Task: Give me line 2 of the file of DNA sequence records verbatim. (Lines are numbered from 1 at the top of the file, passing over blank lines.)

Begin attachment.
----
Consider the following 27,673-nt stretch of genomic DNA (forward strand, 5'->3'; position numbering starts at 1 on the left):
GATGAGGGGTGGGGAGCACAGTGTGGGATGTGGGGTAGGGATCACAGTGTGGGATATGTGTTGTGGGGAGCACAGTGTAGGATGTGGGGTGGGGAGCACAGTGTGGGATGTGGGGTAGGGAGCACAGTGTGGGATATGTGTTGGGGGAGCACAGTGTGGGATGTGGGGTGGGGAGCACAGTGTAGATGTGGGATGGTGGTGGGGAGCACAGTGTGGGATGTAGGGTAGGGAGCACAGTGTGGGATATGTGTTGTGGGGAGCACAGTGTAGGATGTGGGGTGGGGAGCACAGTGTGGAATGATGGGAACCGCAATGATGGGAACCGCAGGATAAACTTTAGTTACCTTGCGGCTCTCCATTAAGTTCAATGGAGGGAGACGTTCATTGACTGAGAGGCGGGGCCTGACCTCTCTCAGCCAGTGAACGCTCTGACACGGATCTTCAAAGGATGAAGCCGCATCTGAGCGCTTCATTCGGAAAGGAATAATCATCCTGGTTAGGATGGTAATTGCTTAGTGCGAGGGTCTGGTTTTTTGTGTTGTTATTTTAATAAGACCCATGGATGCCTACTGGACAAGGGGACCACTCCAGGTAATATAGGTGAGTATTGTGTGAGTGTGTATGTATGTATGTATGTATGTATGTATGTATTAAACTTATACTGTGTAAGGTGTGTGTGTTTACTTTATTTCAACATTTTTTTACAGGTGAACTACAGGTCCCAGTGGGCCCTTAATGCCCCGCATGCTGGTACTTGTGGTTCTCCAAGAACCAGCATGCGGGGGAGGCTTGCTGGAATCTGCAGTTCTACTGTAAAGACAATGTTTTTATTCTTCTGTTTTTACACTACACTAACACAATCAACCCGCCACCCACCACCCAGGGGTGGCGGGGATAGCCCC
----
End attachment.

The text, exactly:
GATGAGGGGTGGGGAGCACAGTGTGGGATGTGGGGTAGGGATCACAGTGTGGGATATGTGTTGTGGGGAGCACAGTGTAGGATGTGGGGTGGGGAGCACAGTGTGGGATGTGGGGTAGGGAGCACAGTGTGGGATATGTGTTGGGGGAGCACAGTGTGGGATGTGGGGTGGGGAGCACAGTGTAGATGTGGGATGGTGGTGGGGAGCACAGTGTGGGATGTAGGGTAGGGAGCACAGTGTGGGATATGTGTTGTGGGGAGCACAGTGTAGGATGTGGGGTGGGGAGCACAGTGTGGAATGATGGGAACCGCAATGATGGGAACCGCAGGATAAACTTTAGTTACCTTGCGGCTCTCCATTAAGTTCAATGGAGGGAGACGTTCATTGACTGAGAGGCGGGGCCTGACCTCTCTCAGCCAGTGAACGCTCTGACACGGATCTTCAAAGGATGAAGCCGCATCTGAGCGCTTCATTCGGAAAGGAATAATCATCCTGGTTAGGATGGTAATTGCTTAGTGCGAGGGTCTGGTTTTTTGTGTTGTTATTTTAATAAGACCCATGGATGCCTACTGGACAAGGGGACCACTCCAGGTAATATAGGTGAGTATTGTGTGAGTGTGTATGTATGTATGTATGTATGTATGTATGTATTAAACTTATACTGTGTAAGGTGTGTGTGTTTACTTTATTTCAACATTTTTTTACAGGTGAACTACAGGTCCCAGTGGGCCCTTAATGCCCCGCATGCTGGTACTTGTGGTTCTCCAAGAACCAGCATGCGGGGGAGGCTTGCTGGAATCTGCAGTTCTACTGTAAAGACAATGTTTTTATTCTTCTGTTTTTACACTACACTAACACAATCAACCCGCCACCCACCACCCAGGGGTGGCGGGGATAGCCCC